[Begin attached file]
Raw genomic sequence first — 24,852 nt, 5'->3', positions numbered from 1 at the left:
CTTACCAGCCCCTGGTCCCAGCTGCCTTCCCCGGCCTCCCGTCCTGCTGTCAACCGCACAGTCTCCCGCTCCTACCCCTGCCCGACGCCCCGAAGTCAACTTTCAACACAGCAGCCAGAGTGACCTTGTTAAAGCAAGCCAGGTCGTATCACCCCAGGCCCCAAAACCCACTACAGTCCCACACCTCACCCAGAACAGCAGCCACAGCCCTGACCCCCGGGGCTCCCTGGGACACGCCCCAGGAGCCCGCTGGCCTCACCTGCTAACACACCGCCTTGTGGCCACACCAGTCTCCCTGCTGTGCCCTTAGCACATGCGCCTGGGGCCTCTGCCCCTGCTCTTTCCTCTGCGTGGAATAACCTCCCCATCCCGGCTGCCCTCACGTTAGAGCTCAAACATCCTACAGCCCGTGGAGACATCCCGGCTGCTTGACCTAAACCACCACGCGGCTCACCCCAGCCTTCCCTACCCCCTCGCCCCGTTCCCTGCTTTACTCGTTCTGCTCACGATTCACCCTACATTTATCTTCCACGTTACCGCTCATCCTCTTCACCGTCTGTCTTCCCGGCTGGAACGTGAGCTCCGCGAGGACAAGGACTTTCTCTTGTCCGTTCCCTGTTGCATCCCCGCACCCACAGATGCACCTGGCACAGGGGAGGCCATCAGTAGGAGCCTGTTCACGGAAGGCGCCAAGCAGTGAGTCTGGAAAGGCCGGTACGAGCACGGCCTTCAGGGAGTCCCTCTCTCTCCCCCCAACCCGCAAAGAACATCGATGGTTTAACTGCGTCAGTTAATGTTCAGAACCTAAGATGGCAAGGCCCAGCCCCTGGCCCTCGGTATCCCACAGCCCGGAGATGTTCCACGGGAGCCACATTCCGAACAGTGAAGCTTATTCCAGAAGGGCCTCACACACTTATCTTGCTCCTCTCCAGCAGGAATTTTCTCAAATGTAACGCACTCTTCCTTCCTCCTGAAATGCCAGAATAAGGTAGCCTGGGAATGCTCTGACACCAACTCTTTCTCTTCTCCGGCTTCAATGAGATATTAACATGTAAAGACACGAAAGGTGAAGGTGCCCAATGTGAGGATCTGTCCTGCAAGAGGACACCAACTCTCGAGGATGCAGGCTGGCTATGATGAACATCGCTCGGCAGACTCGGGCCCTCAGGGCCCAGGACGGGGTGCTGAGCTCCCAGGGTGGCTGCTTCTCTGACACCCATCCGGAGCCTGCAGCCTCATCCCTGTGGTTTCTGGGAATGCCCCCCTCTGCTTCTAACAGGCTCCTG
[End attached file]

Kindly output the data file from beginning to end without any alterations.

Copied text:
Raw genomic sequence first — 24,852 nt, 5'->3', positions numbered from 1 at the left:
CTTACCAGCCCCTGGTCCCAGCTGCCTTCCCCGGCCTCCCGTCCTGCTGTCAACCGCACAGTCTCCCGCTCCTACCCCTGCCCGACGCCCCGAAGTCAACTTTCAACACAGCAGCCAGAGTGACCTTGTTAAAGCAAGCCAGGTCGTATCACCCCAGGCCCCAAAACCCACTACAGTCCCACACCTCACCCAGAACAGCAGCCACAGCCCTGACCCCCGGGGCTCCCTGGGACACGCCCCAGGAGCCCGCTGGCCTCACCTGCTAACACACCGCCTTGTGGCCACACCAGTCTCCCTGCTGTGCCCTTAGCACATGCGCCTGGGGCCTCTGCCCCTGCTCTTTCCTCTGCGTGGAATAACCTCCCCATCCCGGCTGCCCTCACGTTAGAGCTCAAACATCCTACAGCCCGTGGAGACATCCCGGCTGCTTGACCTAAACCACCACGCGGCTCACCCCAGCCTTCCCTACCCCCTCGCCCCGTTCCCTGCTTTACTCGTTCTGCTCACGATTCACCCTACATTTATCTTCCACGTTACCGCTCATCCTCTTCACCGTCTGTCTTCCCGGCTGGAACGTGAGCTCCGCGAGGACAAGGACTTTCTCTTGTCCGTTCCCTGTTGCATCCCCGCACCCACAGATGCACCTGGCACAGGGGAGGCCATCAGTAGGAGCCTGTTCACGGAAGGCGCCAAGCAGTGAGTCTGGAAAGGCCGGTACGAGCACGGCCTTCAGGGAGTCCCTCTCTCTCCCCCCAACCCGCAAAGAACATCGATGGTTTAACTGCGTCAGTTAATGTTCAGAACCTAAGATGGCAAGGCCCAGCCCCTGGCCCTCGGTATCCCACAGCCCGGAGATGTTCCACGGGAGCCACATTCCGAACAGTGAAGCTTATTCCAGAAGGGCCTCACACACTTATCTTGCTCCTCTCCAGCAGGAATTTTCTCAAATGTAACGCACTCTTCCTTCCTCCTGAAATGCCAGAATAAGGTAGCCTGGGAATGCTCTGACACCAACTCTTTCTCTTCTCCGGCTTCAATGAGATATTAACATGTAAAGACACGAAAGGTGAAGGTGCCCAATGTGAGGATCTGTCCTGCAAGAGGACACCAACTCTCGAGGATGCAGGCTGGCTATGATGAACATCGCTCGGCAGACTCGGGCCCTCAGGGCCCAGGACGGGGTGCTGAGCTCCCAGGGTGGCTGCTTCTCTGACACCCATCCGGAGCCTGCAGCCTCATCCCTGTGGTTTCTGGGAATGCCCCCCTCTGCTTCTAACAGGCTCCTG